Saint John set a record for cruise ship passengers by welcoming more than 200,000 tourists in 2010. ((CBC))

The Saint John Port Authority is claiming the city set a new tourism record in 2010 when more than 200,000 visitors stepped off of almost 80 cruise ships.

Jim Quinn, the chief executive officer of the port authority, said the city welcomed more than 20,000 more visitors this year than it did in 2009.

"Last year, we were in around the 185,000-plus mark, this year we will be in around the 205,000 mark," Quinn said.

It's the third year in a row the Saint John port has broken the record for cruise ship passengers, even while other port businesses, like bulk shipping, have dipped in terms of overall traffic.

Quinn said that may be because cruises along the American eastern seaboard and up into the Maritimes have become more popular in recent years.

"We're one of the areas that is benefiting from that trend," Quinn said.

The final cruise ship of the season will dock on Friday.

When the cruise ship season wraps up, Saint John will have welcomed 76 ships and it is estimated that the economic spinoffs in 2010 will total $26 million.

The city also welcomed its 1.5-millionth cruise ship passenger ever on Oct. 6.

Profitable year

The rise in visitors coming from the cruise ship industry has meant a profitable year for some businesses that rely on tourists.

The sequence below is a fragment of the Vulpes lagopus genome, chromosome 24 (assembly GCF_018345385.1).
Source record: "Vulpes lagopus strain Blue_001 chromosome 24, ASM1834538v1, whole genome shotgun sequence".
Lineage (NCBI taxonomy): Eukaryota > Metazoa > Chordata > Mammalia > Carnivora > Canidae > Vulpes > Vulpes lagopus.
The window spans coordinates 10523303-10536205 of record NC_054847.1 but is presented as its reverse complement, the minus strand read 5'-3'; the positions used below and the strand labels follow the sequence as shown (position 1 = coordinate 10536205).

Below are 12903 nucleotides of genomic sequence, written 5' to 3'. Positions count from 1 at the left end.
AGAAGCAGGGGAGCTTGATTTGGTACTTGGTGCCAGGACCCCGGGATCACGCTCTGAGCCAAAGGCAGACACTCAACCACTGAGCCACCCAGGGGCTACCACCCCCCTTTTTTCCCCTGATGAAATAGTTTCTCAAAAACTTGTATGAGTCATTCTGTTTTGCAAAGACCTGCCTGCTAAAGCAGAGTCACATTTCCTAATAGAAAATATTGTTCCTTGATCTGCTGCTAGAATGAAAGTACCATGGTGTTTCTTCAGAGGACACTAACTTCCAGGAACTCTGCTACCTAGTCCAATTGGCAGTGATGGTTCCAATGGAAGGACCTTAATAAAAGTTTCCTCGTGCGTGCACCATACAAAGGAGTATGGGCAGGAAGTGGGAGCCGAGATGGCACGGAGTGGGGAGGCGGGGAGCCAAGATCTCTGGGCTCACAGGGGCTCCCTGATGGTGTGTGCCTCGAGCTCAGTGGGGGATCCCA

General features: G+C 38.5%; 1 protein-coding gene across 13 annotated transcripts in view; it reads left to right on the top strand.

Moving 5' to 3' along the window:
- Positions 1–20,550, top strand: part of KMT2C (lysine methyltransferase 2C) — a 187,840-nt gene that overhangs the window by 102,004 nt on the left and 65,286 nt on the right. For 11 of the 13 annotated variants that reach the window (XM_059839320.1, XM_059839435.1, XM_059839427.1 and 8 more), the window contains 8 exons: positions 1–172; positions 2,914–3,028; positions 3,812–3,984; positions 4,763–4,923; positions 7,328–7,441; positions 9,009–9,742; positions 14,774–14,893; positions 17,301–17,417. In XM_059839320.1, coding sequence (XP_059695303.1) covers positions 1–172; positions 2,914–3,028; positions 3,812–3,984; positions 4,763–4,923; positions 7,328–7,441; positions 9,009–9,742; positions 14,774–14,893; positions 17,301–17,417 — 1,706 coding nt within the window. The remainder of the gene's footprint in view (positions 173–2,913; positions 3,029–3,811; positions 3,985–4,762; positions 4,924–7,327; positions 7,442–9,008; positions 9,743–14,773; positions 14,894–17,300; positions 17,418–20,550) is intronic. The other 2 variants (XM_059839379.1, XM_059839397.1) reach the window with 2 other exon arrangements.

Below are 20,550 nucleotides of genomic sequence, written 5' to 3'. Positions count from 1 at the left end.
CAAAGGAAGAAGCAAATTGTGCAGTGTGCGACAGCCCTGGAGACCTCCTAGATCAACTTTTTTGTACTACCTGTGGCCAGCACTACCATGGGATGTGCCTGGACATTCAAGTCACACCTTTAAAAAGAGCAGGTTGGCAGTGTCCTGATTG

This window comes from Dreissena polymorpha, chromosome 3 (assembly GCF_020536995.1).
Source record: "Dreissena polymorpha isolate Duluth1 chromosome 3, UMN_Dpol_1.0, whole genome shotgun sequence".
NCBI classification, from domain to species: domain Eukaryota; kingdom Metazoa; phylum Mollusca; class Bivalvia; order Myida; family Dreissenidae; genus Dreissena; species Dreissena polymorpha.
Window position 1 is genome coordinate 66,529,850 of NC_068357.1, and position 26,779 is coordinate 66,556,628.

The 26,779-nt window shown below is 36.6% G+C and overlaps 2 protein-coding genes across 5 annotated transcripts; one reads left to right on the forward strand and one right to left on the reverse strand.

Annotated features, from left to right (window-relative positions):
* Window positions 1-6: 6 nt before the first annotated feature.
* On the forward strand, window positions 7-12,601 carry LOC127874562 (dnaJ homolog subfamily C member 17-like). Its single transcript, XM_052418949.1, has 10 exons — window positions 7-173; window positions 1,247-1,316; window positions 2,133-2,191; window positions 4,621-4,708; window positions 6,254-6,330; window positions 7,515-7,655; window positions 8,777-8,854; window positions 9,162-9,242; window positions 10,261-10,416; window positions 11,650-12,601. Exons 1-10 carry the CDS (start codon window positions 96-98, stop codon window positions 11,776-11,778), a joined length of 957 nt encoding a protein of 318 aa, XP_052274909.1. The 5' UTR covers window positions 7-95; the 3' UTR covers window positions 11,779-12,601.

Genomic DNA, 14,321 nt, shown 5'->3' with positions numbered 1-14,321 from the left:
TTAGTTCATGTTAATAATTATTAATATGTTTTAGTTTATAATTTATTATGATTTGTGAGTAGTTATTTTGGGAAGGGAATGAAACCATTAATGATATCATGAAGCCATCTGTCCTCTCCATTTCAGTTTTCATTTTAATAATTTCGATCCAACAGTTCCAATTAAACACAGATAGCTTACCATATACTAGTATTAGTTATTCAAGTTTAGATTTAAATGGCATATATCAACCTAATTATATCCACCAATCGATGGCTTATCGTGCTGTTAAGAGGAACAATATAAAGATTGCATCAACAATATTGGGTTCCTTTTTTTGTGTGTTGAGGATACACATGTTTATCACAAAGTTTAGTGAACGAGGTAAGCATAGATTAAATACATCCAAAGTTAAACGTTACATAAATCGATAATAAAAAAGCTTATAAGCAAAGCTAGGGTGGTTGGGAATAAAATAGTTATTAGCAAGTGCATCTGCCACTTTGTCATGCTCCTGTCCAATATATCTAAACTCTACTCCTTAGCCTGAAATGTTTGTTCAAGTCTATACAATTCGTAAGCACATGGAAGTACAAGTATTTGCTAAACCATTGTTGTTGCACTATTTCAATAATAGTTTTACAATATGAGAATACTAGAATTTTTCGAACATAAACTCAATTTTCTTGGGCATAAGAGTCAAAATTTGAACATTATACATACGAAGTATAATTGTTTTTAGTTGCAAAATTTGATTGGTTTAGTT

Peter Stoddart owns a restaurant in Market Square and he said the high numbers of cruise passengers have kept his business steady througout the summer and fall tourist season.

"Which I think is good for everybody, especially in today's economic conditions," Stoddart said.

While the restaurant sector may be witnessing a spike in business with the influx of cruise ship passengers, some other Saint John businesses have not reaped the same financial rewards.

Ann Wood, who owns a souvenir shop in the city, said she believes the high Canadian dollar has influenced the cruise passengers' spending habits.

Even though there are more cruise ship passengers, Wood said the tourists are spending less.

"I would say it's because of the American dollar. I mean, it's right at par with ours," Wood said.

"The U.S. economy is really down right now, so, you know, people don't have as much money to spend."